As with any medication, there is always a chance it may not work. Some people still become pregnant even though they took levonorgestrel correctly. Equally, delays in taking the pill can make it less effective. If you experience sickness or diarrhoea when taking the pills this can interfere with its effectiveness, it’s best to call your doctor or pharmacist so they can advise you on what to do next if this happens. They may recommend taking a further dose or suggest fitting an IUD. If you are sick after three hours, levonorgestrel will have been absorbed into your body and another dose won’t be needed.

ellaOne

What is it?

ellaOne is a pill with the active ingredient ulipristal acetate (UPA). ellaOne is currently the only brand available containing UPA in the UK. This pill works by stopping progesterone from functioning normally and by stopping or delaying the release of an egg. It must be taken within five days of unprotected sex to prevent pregnancy. This form of emergency contraception is more effective at preventing pregnancy than a pill with levonorgestrel.

Who can use it?

Most people can use pills containing UPA. Some factors, such as having severe asthma, or being on certain prescribed medicines or complementary medicines may mean an emergency IUD is more suitable. The effectiveness of the ellaOne pill can be weakened if a form of hormonal contraceptive was used the week before taken. ellaOne can be taken 21 days after giving birth, but it’s best to avoid breastfeeding for at least a week after taking it. During this week breastmilk should still be expressed but discarded. ellaOne can also be used five days after a miscarriage or abortion.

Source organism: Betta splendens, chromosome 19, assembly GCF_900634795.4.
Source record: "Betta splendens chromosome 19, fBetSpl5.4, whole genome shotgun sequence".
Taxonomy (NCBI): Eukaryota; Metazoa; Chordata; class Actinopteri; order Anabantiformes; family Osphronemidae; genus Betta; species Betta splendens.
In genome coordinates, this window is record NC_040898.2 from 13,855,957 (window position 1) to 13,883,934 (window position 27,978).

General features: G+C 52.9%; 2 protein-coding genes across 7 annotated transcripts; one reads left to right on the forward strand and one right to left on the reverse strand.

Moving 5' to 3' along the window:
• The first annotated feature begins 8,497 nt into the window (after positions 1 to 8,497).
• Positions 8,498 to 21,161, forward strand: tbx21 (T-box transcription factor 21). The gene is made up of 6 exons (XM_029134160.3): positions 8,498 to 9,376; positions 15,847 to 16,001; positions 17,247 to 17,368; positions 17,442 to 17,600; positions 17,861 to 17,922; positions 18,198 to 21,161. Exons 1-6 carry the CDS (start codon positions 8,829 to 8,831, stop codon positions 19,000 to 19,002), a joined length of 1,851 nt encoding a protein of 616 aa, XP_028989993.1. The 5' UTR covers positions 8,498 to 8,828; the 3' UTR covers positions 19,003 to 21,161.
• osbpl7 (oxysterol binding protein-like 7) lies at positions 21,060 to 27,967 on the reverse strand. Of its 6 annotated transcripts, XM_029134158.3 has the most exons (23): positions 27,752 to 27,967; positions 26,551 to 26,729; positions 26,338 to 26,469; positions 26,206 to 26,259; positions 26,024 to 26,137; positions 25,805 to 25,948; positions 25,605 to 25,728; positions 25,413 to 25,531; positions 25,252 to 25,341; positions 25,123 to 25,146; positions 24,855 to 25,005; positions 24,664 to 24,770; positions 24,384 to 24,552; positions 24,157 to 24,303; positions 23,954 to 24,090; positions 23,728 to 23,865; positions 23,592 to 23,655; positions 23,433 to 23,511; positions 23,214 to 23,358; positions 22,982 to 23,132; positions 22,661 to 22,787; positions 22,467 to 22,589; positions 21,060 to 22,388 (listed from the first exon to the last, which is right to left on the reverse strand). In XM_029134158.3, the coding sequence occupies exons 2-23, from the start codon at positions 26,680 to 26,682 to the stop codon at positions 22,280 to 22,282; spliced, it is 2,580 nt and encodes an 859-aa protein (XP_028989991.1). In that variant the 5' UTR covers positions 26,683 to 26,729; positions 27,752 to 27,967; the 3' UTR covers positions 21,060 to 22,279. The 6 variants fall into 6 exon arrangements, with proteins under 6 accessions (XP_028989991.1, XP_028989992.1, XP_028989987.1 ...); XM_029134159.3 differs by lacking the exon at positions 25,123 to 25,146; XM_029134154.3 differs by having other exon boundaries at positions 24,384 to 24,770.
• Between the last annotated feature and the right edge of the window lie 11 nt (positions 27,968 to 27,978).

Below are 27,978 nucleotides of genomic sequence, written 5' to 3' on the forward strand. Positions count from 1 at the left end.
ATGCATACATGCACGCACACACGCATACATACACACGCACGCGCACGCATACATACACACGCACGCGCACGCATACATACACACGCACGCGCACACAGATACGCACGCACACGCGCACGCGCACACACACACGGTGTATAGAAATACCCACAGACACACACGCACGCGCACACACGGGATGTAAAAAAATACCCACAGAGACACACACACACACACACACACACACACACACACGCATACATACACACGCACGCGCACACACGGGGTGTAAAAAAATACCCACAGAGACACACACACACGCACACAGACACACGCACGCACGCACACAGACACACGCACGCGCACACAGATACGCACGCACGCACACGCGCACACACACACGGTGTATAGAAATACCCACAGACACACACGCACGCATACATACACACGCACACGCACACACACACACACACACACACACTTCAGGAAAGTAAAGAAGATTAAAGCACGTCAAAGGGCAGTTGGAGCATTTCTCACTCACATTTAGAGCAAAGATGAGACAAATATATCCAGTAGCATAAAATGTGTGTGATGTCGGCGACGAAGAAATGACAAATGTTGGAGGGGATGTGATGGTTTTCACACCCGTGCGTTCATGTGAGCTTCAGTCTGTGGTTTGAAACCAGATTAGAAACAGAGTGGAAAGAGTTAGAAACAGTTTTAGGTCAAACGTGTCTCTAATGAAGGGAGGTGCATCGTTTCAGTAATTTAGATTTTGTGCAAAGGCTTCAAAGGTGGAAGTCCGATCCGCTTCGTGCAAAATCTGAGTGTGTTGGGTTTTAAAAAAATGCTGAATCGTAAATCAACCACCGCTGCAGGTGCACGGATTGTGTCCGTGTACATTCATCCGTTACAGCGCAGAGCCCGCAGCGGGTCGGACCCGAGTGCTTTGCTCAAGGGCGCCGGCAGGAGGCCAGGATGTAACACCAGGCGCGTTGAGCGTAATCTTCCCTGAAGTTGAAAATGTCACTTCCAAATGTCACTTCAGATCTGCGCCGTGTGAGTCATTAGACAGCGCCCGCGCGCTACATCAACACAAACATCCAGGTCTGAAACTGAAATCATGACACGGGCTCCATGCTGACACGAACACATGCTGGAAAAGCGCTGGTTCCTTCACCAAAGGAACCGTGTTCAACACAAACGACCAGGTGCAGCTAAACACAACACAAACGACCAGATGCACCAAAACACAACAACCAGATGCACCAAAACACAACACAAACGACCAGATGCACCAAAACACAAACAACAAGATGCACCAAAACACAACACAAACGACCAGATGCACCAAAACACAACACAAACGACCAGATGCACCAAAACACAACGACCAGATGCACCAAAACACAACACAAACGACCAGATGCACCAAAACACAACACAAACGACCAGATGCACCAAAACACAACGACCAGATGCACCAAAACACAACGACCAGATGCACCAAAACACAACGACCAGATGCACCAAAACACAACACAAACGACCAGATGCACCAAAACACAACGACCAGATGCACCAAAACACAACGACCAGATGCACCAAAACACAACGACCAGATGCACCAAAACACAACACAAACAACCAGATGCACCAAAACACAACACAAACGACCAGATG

Effect on periods

Taking ellaOne may alter your next period, it could come earlier or later than expected. If you don’t have a period within about a week of the expected time, then it is your best bet to take a pregnancy test just in case.

Disadvantages

ellaOne is not known to have any long-term side effects, although some people report feeling sick or getting a headache or a painful period. It is rare, but possible that taking the pill can make you be sick. Any side effects should go away within a few days, if they persevere it is recommended to call your GP or pharmacist.

Taking ellaOne with other contraception

If you require emergency contraception as a result of forgetting your pill or using a patch or vaginal ring incorrectly it is recommended to wait for five days after taking emergency contraception before returning to your usual contraception. During these five days, it is recommended to use condoms for pregnancy protection.

Can ellaOne Fail?